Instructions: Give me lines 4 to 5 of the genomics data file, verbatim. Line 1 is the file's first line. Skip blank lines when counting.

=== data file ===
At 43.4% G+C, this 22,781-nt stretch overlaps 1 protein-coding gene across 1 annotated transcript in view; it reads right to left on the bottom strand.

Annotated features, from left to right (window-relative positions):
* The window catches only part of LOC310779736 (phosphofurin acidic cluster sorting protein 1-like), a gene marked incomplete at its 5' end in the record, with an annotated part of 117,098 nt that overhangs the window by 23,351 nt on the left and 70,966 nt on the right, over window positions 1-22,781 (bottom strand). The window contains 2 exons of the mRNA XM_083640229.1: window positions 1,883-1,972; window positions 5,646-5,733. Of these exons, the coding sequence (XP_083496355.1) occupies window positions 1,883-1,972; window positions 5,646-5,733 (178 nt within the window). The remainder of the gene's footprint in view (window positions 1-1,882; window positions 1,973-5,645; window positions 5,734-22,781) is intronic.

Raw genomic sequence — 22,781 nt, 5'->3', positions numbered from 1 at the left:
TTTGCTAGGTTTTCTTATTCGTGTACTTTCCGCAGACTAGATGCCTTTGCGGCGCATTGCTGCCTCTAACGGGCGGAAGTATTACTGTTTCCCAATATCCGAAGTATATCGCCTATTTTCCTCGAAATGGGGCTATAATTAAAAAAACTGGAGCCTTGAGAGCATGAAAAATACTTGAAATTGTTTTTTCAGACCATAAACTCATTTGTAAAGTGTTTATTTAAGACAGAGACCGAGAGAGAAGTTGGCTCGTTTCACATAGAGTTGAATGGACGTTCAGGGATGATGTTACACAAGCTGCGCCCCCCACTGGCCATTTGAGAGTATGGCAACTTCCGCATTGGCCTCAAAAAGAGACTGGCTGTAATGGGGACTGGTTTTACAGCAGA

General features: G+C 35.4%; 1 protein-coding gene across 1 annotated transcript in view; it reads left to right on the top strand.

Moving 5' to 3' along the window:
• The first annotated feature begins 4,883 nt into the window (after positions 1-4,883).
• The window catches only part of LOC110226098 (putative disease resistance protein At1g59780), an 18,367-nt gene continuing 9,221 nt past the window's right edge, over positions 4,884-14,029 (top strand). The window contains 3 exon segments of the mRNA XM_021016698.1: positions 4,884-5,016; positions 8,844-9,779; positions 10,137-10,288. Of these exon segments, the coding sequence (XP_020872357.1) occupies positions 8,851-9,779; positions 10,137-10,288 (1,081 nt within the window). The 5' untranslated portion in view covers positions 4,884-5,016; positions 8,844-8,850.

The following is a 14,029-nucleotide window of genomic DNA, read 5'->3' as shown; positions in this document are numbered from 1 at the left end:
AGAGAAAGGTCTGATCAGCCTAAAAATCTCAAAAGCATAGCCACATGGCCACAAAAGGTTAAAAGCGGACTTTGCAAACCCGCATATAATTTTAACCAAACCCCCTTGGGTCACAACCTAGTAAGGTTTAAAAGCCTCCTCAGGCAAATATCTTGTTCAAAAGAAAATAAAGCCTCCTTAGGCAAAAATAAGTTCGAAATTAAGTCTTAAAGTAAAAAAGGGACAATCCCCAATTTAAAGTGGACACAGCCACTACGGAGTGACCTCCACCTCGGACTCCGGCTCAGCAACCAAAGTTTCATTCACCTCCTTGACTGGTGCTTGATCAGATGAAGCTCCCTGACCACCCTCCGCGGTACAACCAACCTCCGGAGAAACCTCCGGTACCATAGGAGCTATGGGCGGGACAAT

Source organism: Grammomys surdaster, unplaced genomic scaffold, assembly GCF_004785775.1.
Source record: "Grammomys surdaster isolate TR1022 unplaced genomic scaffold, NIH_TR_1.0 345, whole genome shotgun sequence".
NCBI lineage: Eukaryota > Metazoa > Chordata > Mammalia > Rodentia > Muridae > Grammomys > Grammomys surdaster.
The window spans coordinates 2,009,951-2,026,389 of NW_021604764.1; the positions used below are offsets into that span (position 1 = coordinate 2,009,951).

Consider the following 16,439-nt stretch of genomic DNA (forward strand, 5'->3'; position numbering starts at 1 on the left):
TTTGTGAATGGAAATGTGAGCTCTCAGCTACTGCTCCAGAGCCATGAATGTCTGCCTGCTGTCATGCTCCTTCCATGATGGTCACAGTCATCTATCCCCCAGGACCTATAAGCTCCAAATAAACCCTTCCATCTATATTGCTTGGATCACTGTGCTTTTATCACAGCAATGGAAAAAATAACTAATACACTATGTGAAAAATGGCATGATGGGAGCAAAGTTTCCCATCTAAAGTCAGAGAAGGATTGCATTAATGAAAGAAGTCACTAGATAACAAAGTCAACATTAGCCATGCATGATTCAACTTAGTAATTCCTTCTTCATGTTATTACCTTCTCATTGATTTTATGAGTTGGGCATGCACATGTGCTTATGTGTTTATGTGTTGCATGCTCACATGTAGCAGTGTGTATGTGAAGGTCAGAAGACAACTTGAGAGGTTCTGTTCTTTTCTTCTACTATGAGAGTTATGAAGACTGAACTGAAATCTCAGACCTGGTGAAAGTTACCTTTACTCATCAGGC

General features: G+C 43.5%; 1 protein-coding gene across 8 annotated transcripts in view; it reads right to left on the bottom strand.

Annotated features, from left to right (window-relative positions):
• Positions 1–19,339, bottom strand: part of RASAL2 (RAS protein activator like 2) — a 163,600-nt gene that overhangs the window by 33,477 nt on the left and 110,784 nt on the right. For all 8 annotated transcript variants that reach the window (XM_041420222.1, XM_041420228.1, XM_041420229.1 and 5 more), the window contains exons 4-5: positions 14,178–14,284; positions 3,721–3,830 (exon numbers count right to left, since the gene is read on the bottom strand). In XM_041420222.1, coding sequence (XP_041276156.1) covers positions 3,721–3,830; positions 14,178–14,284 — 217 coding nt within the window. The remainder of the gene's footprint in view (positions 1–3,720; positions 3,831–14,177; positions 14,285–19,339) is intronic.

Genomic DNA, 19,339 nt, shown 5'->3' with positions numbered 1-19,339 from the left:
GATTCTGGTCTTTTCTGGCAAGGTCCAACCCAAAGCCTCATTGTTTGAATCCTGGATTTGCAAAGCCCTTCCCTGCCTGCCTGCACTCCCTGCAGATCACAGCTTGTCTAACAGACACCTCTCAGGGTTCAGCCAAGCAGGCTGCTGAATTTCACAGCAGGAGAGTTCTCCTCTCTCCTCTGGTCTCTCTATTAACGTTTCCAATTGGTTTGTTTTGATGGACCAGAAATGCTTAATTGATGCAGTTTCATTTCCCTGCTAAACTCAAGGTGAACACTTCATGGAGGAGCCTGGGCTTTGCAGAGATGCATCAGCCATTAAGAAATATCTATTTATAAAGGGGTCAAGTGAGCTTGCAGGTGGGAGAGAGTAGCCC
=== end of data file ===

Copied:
Raw genomic sequence — 22,781 nt, 5'->3', positions numbered from 1 at the left:
TTTGCTAGGTTTTCTTATTCGTGTACTTTCCGCAGACTAGATGCCTTTGCGGCGCATTGCTGCCTCTAACGGGCGGAAGTATTACTGTTTCCCAATATCCGAAGTATATCGCCTATTTTCCTCGAAATGGGGCTATAATTAAAAAAACTGGAGCCTTGAGAGCATGAAAAATACTTGAAATTGTTTTTTCAGACCATAAACTCATTTGTAAAGTGTTTATTTAAGACAGAGACCGAGAGAGAAGTTGGCTCGTTTCACATAGAGTTGAATGGACGTTCAGGGATGATGTTACACAAGCTGCGCCCCCCACTGGCCATTTGAGAGTATGGCAACTTCCGCATTGGCCTCAAAAAGAGACTGGCTGTAATGGGGACTGGTTTTACAGCAGA